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View Diary: Aaron Swartz Was Going Home With a Slap On The Wrist. Then The Feds Got Involved (274 comments)

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  •  Regardless of how you frame it he STOLE nothing (7+ / 0-)

    Downloading from JSTOR is like borrowing a book and he had legal access through with the password MIT gave him.  He borrowed too many and returned them. As far as JSTOR was concerned that was the end of it and  dropped their charges, encouraging MIT to so the same.  All Aaron did was violate JSTOR's TOS, somehow in your mind and these overzealous prosecutors, that rose to the level of a 13 count felony indictment.

    BTW, all of the material he accessed was provided to JSTOR for free and are actually public domain.  JSTOR has now released all those articles for free. That material belongs to ALL OF US and should have been free to everyone in the first place.

    "Information is power. But like all power there are those who want to keep it for themselves" Aaron Swartz, 1986 - 2013

    by TheMomCat on Mon Jan 28, 2013 at 08:18:30 PM PST

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    •  Even giving your argument ... (0+ / 0-)

      the benefit of the doubt, Swartz "borrowed" material with the intent of making it available to others for free, thus robbing JSTOR of its rights to fees for providing a service.   And he only "returned" them after he was arrested, he didn't do it because of any attack of conscience.  If a bank robber, after arrest, returns money he stole, should the cops just drop the charges?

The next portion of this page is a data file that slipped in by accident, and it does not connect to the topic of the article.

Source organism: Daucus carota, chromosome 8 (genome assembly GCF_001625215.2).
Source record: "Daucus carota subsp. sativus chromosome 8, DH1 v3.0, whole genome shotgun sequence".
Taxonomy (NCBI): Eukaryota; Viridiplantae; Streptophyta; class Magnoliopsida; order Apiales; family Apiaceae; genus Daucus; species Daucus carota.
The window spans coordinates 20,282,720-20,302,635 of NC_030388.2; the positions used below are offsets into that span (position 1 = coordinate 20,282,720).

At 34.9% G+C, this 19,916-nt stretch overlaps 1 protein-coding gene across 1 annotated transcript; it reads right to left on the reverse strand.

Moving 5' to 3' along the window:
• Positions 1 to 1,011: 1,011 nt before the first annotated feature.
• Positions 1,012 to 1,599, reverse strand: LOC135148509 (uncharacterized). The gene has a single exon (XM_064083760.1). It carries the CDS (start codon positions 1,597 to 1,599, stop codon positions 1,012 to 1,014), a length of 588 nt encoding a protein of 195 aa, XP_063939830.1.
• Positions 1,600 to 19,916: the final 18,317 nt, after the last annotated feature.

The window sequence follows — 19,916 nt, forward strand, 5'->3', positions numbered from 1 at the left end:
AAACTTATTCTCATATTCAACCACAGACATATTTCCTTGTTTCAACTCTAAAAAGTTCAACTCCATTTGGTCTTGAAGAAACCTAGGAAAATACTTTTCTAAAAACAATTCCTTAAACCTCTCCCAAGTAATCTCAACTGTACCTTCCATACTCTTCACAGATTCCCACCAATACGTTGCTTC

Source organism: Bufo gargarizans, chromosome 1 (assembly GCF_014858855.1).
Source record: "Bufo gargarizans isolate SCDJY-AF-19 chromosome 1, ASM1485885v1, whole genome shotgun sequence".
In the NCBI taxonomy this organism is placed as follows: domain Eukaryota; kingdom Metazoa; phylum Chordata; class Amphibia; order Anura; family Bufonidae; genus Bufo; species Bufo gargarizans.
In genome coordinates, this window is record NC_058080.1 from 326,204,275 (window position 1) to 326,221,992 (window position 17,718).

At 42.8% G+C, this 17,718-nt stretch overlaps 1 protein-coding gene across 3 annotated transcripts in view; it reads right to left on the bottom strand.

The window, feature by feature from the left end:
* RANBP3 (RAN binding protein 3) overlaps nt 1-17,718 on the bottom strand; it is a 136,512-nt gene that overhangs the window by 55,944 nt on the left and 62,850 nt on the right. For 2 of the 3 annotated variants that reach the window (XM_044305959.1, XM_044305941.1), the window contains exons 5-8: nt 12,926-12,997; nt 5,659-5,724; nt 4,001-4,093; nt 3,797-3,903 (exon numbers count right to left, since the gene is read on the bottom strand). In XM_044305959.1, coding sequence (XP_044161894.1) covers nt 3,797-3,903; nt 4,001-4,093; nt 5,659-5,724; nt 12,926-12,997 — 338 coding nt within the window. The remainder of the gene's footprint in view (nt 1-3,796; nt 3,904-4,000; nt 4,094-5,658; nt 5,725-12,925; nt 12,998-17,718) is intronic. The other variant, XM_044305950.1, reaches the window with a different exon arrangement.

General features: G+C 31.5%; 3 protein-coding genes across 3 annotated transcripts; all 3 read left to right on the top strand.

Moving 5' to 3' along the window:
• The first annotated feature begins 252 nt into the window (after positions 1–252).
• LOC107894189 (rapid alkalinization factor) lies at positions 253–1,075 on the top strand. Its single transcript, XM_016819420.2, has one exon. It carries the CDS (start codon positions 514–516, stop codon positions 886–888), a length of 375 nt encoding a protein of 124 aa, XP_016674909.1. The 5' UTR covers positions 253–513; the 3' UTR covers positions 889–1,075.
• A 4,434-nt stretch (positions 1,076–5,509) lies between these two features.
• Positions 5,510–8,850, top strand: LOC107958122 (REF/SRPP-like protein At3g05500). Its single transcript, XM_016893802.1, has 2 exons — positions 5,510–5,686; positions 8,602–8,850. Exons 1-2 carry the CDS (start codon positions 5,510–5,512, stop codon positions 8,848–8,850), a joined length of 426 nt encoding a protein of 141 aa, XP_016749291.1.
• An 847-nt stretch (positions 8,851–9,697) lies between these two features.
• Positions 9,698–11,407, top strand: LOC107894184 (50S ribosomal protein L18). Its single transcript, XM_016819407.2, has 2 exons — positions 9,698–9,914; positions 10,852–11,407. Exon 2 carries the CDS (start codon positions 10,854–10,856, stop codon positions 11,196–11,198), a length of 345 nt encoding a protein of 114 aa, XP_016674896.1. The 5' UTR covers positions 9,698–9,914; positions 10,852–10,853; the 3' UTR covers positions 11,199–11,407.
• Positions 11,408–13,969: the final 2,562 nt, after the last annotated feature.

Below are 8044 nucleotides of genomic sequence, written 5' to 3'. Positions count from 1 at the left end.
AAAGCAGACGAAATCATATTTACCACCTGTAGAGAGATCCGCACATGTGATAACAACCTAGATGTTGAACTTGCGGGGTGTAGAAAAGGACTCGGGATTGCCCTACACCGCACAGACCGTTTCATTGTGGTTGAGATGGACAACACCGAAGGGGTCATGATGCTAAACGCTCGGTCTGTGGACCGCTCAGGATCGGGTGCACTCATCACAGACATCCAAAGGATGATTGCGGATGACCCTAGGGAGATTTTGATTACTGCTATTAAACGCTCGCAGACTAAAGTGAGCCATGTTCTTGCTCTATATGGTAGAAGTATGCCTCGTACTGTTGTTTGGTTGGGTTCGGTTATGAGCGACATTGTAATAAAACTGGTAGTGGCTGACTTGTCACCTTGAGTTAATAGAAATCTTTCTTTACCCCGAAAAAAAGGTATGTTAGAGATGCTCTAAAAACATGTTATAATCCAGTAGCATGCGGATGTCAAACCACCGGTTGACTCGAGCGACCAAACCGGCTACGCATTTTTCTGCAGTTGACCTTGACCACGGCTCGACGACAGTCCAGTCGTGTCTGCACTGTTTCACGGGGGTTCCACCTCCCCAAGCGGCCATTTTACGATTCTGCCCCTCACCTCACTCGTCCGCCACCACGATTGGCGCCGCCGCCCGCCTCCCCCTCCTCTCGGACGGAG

And, although I haven't looked into it, I have to believe your claim that Swartz had authorized access is false to some degree; that's just not believable given that he hid his laptop (and his face) on MIT's premises.  If he had legitimate access, he could have downloaded to his heart's content from his own home, no?  Not to mention the fact that the feds and state authorities would have had no basis for bringing any charges if no crimes were actually committed.  I don't know if this case was put to a grand jury (or two), but it's likely it was and that MANY people found grounds existed for an indictment to issue.

      As to JSTOR, the material may have been provided to it without charge (again, assuming, arguendo, that what you claim is true), but JSTOR paid to make it available to the public ... and charged a fee to recoup those expenses, and eventually profit, which is the purpose of a business.  Whether or not the material SHOULD have been provided to the public for free by its authors, the authors did not make it available.  If they'd wanted to, they could all have made their work available through Scribd (and the like).  (That Scribd now charges for downloading just proves that no one is going to provide stuff for free forever; they wind up LOSING money if they do.)  I'd imagine that most of the information is also available through Google Scholar ... for free.

      If Swartz' cause was so just, why didn't he just do what JSTOR did to obtain access to the documents and then provide them to the public for free himself?  It's clear that, in many regards, despite his "genius", he just didn't think things through.

      "Two things are infinite: the universe and human stupidity, and I am not sure about the universe." -- Albert Einstein

      by Neuroptimalian on Tue Jan 29, 2013 at 08:08:04 AM PST

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